There was a fascinating reading of the Marschallin/Octavian dialogue from Act One of “Der Rosenkavalier” by Nicole Beutler and Markus Freistätter which revealed just how inspiring Hugo von Hofmannsthal’s insightful libretto was to Richard Strauss. “Romanian Roulette” involved some wild instrumental playing by an ensemble of Romanian musicians supporting singer Mercedes Echerer who brought zigeuner zing and Transylvanian fire into the normally lugubrious Linke Wienzeile. This was infectiously exuberant music-making with a particularly impressive solo from trumpeter Alexander Wladigeroff who at one point actually played two instruments simultaneously.

The Gala opened with the Amadeus Vienna Primary and Secondary School Choir singing the Mancini/Mercer 1962 hit “Moon River.” Although not quite competition to the Vienna Boys Choir, there was an honesty and charm about the performance which set the tone for the performances to come. Only the consciously Americanised extended “r’s” ending the word “river” seemed odd. There were certainly no clipped Audrey Hepburn Oxbridge consonants observed.

Memories of Marlene Dietrich came to the fore when legendary German singing actress Ute Lemper purred through “Sag mir wo die Blumen sind” with sexy susurration in three languages. Lemper has palpable star quality and a rare capacity for nuanced word coloring reminiscent of Zarah Leander, Edith Piaf, and the incomparable Mabel Mercer.The seductive chanteuse returned in the second half with a trifecta of contrasting songs – Kaczerginsky/Voloviski “Dann Shtiler Shtiler;” Bob Dylan’s “The answer my friend is blowing in the Wind” and Charles Trenet’s poignant “Que reste-t il de nos amours.” There was again an effortless and mesmerizing ability to draw the audience into the profound emotions of the music. The celebrated singer was accompanied with adept sensitivity by pianist Vana Gierig.

The Opera Stars

The programme notes stated that soprano Hasmik Papian has sung with Renato Bruson and Fiorenza Cossotto. As both legendary artists are now 82 and 83 respectively, this pointed to considerable longevity in the Armenian singer’s career. It would be fair to say that the voice is no longer in its first bloom and popular Puccini hits such as “O mio babbino caro” and “Vissi d’arte” could have done with less amplitude and more accurate intonation. Lauretta in “Gianni Schicchi” is a passionate young woman, not a matronly warbler with a vibrato wider than the Ponte Vecchio. In the “Tosca” aria there was an uncomfortable scoop from E-flat to B-flat on the first “così” although the A-flat to G-natural rallentando fermata on “ah” after the climatic B-flat on “Signor” showed traces of past vocal prowess. “Two Armenian Songs” by ethnomusic pioneer and musical monk Soghomon Soghomonian, aka Komitas, were sung with far greater assurance and authentic musicianship.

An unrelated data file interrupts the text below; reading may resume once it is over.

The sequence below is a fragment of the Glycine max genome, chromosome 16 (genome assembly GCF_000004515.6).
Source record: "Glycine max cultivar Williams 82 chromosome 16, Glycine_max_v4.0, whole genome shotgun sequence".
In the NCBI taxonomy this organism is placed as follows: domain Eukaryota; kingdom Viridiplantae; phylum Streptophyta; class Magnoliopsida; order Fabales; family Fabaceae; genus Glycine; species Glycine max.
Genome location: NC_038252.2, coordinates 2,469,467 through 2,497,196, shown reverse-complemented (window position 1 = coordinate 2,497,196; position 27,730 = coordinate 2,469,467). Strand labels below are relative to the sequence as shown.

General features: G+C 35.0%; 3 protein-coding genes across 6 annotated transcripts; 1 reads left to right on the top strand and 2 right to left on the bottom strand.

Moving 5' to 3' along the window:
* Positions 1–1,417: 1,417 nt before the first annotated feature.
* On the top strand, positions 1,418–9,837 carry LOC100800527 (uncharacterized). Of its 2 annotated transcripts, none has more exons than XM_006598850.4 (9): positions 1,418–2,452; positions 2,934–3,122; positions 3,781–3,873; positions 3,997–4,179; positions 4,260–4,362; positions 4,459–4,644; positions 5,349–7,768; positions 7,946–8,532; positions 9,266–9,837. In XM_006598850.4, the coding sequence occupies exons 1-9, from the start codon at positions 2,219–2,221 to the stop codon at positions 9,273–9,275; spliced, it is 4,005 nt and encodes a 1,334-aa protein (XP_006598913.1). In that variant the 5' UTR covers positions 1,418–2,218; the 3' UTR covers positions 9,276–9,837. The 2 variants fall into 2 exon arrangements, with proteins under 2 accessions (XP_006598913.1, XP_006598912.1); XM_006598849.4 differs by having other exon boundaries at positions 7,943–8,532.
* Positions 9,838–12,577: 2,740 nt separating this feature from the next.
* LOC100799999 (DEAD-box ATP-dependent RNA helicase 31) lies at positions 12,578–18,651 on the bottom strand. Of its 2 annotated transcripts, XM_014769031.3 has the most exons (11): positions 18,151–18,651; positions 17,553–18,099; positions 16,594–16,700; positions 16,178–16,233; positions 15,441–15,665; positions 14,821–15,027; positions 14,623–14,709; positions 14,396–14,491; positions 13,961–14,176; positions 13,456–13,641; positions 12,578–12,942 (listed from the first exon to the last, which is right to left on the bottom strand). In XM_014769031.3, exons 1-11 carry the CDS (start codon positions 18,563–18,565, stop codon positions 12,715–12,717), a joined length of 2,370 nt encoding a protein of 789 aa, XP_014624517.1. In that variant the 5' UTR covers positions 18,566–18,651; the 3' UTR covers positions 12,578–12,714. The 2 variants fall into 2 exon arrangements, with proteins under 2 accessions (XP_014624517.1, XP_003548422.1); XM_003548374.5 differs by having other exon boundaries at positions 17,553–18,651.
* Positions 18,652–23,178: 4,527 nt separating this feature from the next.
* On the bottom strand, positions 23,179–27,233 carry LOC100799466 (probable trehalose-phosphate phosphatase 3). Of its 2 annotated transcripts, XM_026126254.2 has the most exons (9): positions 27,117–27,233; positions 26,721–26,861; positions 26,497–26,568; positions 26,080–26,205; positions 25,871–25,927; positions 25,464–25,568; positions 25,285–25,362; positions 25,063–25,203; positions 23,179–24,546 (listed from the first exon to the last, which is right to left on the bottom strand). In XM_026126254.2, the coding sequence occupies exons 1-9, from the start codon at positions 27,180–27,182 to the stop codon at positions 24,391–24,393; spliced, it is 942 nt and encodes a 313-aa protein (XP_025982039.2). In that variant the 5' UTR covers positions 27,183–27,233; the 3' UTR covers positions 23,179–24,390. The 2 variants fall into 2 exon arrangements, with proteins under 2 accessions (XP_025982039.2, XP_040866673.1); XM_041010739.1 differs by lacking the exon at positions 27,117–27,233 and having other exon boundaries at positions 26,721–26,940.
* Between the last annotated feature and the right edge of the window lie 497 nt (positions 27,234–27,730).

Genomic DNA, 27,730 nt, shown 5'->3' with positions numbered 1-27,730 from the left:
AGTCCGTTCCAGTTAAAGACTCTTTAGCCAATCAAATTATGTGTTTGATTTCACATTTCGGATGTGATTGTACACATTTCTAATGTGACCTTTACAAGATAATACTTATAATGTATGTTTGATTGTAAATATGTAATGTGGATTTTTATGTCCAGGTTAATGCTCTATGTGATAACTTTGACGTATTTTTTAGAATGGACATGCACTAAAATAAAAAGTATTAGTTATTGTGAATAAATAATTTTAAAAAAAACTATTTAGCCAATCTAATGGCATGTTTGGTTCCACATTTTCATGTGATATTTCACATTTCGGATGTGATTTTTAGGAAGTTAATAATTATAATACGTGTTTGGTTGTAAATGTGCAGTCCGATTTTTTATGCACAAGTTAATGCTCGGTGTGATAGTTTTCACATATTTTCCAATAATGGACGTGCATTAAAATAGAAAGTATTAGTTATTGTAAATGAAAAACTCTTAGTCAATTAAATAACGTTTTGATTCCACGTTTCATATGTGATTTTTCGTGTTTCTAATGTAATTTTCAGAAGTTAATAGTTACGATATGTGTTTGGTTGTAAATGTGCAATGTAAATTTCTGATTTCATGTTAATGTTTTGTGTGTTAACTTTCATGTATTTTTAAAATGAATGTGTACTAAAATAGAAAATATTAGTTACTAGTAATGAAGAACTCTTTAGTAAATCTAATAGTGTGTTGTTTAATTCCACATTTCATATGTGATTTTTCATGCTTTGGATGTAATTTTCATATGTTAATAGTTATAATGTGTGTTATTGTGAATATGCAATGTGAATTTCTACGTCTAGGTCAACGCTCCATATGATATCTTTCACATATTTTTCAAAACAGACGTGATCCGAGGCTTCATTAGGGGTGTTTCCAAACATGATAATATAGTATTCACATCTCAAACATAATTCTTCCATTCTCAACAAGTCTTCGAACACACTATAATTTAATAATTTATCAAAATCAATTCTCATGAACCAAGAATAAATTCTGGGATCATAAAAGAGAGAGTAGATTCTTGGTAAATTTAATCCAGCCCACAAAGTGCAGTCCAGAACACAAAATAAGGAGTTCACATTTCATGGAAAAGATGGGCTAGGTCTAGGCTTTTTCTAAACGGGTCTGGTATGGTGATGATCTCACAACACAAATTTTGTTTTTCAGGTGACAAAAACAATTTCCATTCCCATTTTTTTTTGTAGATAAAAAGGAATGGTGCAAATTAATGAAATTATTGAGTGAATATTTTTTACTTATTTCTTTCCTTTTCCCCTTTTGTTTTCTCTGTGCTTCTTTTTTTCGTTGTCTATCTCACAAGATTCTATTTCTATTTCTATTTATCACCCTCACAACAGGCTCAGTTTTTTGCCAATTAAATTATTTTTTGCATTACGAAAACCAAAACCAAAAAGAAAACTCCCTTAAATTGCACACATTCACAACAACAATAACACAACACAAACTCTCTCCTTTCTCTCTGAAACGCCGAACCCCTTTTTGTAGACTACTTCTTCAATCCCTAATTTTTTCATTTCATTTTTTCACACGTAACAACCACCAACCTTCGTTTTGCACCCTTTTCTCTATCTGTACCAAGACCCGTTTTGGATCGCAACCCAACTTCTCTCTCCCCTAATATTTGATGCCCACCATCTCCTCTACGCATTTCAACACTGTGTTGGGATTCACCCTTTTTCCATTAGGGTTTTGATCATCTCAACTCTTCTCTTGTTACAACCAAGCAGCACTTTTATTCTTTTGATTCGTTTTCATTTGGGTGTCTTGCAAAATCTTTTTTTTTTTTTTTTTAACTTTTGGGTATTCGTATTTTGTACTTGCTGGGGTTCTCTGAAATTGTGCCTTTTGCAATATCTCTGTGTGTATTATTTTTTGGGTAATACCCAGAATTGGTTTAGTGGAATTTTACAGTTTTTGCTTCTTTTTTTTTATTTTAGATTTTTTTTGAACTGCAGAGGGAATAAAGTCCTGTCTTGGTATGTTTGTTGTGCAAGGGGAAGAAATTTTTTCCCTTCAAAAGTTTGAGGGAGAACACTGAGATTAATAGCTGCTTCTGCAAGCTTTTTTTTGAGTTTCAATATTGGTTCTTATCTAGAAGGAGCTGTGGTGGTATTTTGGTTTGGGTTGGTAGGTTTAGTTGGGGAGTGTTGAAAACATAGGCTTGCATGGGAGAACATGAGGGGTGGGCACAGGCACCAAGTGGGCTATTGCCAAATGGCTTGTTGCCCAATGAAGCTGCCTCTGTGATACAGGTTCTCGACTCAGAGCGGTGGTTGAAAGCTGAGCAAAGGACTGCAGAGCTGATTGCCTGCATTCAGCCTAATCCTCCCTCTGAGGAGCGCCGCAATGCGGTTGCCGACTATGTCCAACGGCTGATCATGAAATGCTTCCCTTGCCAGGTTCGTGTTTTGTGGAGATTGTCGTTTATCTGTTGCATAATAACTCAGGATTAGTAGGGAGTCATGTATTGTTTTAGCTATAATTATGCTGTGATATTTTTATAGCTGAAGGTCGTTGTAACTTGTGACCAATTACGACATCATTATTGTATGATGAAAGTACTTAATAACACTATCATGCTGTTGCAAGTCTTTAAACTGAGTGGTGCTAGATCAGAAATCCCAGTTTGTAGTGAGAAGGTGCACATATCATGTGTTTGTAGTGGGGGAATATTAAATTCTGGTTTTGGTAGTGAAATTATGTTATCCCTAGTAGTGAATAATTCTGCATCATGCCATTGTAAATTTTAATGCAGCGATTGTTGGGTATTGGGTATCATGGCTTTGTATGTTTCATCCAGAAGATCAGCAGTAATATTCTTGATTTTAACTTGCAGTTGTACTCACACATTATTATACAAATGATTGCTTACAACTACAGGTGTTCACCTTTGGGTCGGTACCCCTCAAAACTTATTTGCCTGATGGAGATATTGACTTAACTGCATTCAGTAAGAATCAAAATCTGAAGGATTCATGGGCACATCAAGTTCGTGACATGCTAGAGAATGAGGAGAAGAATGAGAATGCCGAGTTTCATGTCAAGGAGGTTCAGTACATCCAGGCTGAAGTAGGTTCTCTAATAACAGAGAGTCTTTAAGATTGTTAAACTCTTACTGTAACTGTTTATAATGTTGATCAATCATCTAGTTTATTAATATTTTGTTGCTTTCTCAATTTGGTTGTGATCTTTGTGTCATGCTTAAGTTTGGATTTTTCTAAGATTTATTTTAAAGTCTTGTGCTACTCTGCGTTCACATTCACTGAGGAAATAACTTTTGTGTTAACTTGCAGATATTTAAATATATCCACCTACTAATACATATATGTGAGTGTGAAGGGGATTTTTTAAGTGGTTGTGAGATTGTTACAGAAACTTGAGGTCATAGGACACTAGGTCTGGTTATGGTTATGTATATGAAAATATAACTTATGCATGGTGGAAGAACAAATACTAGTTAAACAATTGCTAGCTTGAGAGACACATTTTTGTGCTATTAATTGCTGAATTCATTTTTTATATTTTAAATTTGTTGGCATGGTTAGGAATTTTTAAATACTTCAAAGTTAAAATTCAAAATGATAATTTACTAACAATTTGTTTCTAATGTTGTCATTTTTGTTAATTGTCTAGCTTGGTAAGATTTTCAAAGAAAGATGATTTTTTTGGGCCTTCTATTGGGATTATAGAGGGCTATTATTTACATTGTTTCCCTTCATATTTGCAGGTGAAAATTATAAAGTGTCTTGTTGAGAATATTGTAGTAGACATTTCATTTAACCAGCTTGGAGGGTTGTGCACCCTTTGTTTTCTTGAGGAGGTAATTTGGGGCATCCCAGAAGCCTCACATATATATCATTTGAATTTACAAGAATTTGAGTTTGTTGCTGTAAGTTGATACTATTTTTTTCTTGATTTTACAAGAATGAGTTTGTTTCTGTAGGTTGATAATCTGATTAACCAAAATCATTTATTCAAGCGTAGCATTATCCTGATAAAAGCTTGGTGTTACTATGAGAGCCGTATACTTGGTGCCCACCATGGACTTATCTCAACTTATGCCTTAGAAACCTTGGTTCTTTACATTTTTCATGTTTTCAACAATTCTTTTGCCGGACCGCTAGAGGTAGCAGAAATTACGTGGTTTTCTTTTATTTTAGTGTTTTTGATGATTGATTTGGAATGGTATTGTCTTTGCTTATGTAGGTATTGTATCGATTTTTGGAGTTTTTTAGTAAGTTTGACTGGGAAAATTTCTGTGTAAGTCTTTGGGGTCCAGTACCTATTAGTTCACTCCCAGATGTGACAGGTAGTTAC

South Korean megastar soprano Sumi Jo has a particular connection to Austria in that Herbert von Karajan cast her to sing Oscar in the Salzburg Festival production of “Un Ballo in Maschera” in 1989. Her earlier roles were focused on the birdy coloratura repertoire such as Gilda, Die  Königin der Nacht,  Olympia, Lucia and Elvira in “I Puritani” but she later moved into more cross-over repertoire and gained an Academy Award nomination two years ago for “Simple Song No. 3” heard in Paolo Sorrentino’s movie “Youth.”

Although she never sang “Norma” on stage, Jo’s first selection was the Callas classic “Casta Diva.” Appearing in a diaphanous white ball gown with filigree veils, there was something spectral about the sinewy soprano.  The opening declamatory “sediziose voci” was omitted and accompanist Simone Di Crescenzo slid straight into the andante sostenuto. Certainly, Jo still has splendid breath control for the long phrases but the acciaccature were largely absent and the piano markings on “a noi volgi” closer to mezzo-forte. The accelerando crescendo to top B-flat on “sembiante” had plenty of power although this time the forte marking was sung piano, admittedly rather nicely although the melissmatic semiquaver arpeggios were far from pristine. De Crescenzo’s playing of the syncopated passage for chorus was far too heavy and ignored the pianissimo dynamic markings.  Jo’s cadenza on “ah si” was certainly original and an extraordinarily sustained forte top B-flat fermata on “riedi” may have been a crowd pleaser but was not particularly Bellinian.